"In my own experience I frankly admit to having found no reliable examples, though I would not deny on that ground that possibly every other person is one. Still, I have tried now in vain for several years to track one down." (p.67)
(For my own part, I suspect that we're to notice that J.'s understanding of the knight of faith might be insufficient, having no experience of faith himself, and seeming to be suspicious of whether his peers could ever be one; given his description of the KoF, one wonders how we'd ever recognize one without faith. There's also this tendency of J. to focus in on the ethical over the religious.)
I read a lot of Kierkegaard's work back-to-back and it got significantly easier with each work. The ideas come together after a few books. Probably helped I watched a lot of youtube vidyas about his philosophy. The Sickness Unto Death is very closely related to Fear and Trembling, you should pick that up and listen to Hubert Dreyfus' 4 part lecture on it. I think with just these two you can clear up a lot of misunderstand about Kierkegaard's main ideas. Then Repetition after The Sickness Unto Death to put despair into an even better context. F&T is probably his densest work and contains the most of his ideas in one book.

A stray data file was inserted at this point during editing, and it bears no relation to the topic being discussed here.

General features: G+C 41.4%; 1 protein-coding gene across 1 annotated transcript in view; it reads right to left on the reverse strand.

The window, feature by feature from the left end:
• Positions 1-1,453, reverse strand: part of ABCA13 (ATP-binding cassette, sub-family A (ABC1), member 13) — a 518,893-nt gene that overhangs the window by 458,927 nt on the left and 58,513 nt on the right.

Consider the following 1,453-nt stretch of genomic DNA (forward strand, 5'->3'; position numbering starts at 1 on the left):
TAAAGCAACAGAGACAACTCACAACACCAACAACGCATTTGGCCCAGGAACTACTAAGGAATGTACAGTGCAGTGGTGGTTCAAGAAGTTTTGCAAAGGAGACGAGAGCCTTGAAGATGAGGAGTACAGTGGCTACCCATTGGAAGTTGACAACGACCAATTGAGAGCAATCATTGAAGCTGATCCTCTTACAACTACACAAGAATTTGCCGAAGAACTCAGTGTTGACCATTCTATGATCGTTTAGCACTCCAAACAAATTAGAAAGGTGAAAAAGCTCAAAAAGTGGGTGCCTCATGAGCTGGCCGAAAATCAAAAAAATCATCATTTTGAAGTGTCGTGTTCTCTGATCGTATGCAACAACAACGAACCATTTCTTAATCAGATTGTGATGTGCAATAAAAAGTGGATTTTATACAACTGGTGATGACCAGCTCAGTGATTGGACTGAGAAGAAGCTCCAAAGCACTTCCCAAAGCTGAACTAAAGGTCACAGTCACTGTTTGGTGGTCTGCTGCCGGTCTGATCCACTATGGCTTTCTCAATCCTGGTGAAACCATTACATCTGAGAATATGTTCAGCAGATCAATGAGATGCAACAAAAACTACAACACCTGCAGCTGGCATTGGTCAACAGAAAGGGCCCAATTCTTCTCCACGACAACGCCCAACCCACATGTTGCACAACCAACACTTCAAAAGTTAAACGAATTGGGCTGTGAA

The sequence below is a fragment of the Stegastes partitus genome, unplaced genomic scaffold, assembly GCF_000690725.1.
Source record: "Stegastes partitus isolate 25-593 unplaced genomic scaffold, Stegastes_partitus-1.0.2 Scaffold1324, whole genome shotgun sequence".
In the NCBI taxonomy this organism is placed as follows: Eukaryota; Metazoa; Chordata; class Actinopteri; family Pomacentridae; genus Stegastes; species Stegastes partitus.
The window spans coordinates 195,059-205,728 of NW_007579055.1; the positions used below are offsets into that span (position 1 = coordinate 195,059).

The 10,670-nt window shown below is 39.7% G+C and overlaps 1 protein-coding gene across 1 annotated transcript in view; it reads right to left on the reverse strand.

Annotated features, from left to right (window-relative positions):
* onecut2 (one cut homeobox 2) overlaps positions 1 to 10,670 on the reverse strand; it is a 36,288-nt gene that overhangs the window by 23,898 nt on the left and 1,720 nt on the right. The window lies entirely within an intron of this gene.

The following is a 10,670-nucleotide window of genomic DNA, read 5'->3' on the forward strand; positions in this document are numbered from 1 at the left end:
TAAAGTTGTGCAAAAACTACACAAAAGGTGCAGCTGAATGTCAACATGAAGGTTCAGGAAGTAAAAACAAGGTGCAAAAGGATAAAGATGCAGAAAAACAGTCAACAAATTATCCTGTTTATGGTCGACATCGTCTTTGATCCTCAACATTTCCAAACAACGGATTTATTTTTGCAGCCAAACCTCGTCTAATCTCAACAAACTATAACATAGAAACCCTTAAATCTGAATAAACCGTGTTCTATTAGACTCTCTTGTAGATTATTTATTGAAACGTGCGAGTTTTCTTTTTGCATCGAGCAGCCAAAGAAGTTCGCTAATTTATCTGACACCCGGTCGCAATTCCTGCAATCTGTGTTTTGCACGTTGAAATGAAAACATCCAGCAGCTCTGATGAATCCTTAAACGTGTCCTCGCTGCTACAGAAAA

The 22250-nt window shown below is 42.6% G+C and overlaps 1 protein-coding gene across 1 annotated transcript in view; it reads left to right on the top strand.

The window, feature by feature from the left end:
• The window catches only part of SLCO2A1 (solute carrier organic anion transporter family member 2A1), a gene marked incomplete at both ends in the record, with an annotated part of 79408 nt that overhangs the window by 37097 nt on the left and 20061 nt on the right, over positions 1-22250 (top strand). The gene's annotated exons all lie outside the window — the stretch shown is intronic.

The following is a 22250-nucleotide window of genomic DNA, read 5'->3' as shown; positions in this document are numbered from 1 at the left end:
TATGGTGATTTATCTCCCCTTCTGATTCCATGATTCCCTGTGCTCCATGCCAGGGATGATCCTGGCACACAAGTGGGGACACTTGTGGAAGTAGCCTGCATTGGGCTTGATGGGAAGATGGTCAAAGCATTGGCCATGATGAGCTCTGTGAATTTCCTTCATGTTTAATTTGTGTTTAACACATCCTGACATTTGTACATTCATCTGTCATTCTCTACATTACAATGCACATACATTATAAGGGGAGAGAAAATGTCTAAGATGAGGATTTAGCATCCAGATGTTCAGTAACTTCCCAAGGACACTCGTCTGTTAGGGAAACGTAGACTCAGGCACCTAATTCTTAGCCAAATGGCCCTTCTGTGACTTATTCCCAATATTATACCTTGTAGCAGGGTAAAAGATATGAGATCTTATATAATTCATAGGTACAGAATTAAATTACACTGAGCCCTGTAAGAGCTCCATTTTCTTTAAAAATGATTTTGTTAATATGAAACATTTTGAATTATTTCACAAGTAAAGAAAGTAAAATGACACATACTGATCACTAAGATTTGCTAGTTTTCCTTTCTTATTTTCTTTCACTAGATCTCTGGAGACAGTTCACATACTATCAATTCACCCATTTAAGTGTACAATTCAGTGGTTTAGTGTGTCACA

For a quick summary of Kierkegaard this absolutely worth watching, this is the only summary on youtube that is worthy of watching. It actually lays out a lot of concepts in F&T very sleek-like. Careful taking other people's word on Kierkegaard, though.
These are probably better than Dreyfus but are a lot more winded. Still, Sadler was a big help, and nice to listen to. He has a good grasp on Kierkegaard.
I think Either/Or is his greatest work, but I don't think it would clear anything up concerning F&T besides placing a bit more context on the spheres of existence. It's also a let less to the point than Kierkegaard's shorter works like F&T, The Sickness Unto Death, and Repetition.